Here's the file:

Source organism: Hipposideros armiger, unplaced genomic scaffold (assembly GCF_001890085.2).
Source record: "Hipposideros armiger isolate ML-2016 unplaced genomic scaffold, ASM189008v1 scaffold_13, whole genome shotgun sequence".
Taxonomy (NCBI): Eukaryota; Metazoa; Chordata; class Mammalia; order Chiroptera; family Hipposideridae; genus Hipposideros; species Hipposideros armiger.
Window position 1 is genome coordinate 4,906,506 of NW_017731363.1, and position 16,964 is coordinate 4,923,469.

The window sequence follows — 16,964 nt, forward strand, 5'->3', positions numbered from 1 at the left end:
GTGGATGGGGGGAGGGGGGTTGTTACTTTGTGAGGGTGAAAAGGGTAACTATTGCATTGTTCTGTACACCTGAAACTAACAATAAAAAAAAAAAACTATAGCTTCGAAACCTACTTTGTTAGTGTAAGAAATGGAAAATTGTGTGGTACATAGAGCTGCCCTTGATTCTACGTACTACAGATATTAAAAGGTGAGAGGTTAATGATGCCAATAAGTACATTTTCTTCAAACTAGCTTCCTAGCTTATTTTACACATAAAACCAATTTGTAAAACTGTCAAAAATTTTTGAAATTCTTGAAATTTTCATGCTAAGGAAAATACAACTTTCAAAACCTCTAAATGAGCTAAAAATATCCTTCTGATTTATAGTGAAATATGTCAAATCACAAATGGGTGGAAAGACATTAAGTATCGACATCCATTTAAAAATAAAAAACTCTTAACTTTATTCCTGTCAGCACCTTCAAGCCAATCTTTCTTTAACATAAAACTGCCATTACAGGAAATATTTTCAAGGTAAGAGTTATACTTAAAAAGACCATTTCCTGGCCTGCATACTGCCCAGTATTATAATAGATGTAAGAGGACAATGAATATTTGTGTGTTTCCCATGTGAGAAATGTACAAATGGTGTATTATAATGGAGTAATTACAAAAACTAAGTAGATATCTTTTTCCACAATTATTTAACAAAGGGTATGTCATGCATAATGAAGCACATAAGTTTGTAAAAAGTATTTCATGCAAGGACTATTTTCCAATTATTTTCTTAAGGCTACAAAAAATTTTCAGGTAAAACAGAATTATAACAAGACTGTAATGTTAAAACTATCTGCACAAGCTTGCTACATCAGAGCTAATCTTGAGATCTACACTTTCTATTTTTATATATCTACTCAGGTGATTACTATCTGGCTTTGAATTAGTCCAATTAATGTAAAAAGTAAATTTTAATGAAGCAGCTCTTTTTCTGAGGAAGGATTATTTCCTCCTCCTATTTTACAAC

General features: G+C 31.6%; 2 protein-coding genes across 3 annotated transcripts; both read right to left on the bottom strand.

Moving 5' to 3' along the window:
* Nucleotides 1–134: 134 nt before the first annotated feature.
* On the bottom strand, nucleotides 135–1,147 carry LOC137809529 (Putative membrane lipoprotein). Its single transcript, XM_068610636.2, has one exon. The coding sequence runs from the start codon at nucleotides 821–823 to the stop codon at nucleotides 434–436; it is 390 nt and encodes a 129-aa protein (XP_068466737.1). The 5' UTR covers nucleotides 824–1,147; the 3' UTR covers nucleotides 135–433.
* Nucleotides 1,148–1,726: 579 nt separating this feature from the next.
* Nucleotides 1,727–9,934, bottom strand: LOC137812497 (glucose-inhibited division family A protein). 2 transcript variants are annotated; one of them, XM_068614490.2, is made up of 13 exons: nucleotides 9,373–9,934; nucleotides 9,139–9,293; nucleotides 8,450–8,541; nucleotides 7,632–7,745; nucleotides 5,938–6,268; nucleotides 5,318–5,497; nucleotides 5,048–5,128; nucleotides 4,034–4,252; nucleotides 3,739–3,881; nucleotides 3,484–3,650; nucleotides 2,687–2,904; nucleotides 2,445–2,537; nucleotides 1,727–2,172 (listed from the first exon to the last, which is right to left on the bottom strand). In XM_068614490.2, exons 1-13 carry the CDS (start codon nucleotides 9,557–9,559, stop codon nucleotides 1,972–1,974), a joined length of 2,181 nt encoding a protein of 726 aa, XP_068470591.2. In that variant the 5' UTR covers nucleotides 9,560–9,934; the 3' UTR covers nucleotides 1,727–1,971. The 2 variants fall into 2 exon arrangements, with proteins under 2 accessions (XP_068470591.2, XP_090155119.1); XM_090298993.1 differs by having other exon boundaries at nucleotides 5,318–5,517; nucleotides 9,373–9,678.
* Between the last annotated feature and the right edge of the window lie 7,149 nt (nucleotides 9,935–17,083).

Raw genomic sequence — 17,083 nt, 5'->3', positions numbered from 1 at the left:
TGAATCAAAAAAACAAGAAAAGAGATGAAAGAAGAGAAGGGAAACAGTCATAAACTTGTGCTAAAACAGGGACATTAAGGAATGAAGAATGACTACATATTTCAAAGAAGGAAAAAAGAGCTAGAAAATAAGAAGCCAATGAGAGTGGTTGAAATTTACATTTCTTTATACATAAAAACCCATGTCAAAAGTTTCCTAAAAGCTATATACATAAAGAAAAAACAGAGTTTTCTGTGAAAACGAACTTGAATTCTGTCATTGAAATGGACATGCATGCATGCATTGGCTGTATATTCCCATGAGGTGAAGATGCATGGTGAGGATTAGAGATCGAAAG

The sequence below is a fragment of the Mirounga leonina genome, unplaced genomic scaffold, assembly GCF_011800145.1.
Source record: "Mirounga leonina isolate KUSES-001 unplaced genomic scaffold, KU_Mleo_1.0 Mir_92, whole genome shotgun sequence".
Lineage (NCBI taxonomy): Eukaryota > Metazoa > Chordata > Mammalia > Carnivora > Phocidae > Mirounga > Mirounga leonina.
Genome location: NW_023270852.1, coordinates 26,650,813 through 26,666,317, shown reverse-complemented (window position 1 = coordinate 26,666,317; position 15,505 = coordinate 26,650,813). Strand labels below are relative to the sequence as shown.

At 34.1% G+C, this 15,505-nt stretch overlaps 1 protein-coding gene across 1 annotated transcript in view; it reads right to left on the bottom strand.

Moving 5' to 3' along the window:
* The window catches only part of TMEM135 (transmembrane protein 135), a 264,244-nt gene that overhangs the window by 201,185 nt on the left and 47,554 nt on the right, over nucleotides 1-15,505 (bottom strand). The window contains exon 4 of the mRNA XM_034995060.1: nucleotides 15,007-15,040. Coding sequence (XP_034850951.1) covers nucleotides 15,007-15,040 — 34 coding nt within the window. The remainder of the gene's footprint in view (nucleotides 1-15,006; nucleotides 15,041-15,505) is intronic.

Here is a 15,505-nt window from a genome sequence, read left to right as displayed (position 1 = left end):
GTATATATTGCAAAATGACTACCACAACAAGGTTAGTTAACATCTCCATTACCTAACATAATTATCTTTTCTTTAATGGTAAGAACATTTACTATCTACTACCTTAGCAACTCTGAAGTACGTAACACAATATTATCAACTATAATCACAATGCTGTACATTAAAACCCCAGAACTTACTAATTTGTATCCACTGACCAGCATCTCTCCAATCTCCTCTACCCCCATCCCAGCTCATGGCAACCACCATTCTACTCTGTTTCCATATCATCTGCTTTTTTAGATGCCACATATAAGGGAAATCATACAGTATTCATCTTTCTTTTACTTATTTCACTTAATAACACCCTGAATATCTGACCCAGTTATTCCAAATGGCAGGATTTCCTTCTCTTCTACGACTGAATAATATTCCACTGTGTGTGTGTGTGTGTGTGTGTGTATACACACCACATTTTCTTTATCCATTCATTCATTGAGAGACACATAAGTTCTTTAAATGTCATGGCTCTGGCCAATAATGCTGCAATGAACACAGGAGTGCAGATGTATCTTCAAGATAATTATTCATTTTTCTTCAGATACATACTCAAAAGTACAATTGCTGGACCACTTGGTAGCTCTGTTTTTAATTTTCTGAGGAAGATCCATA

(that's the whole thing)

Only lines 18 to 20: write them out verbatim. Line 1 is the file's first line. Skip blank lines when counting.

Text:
Lineage (NCBI taxonomy): Eukaryota > Metazoa > Chordata > Mammalia > Carnivora > Phocidae > Mirounga > Mirounga leonina.
Genome location: NW_023270852.1, coordinates 26,650,813 through 26,666,317, shown reverse-complemented (window position 1 = coordinate 26,666,317; position 15,505 = coordinate 26,650,813). Strand labels below are relative to the sequence as shown.

At 34.1% G+C, this 15,505-nt stretch overlaps 1 protein-coding gene across 1 annotated transcript in view; it reads right to left on the bottom strand.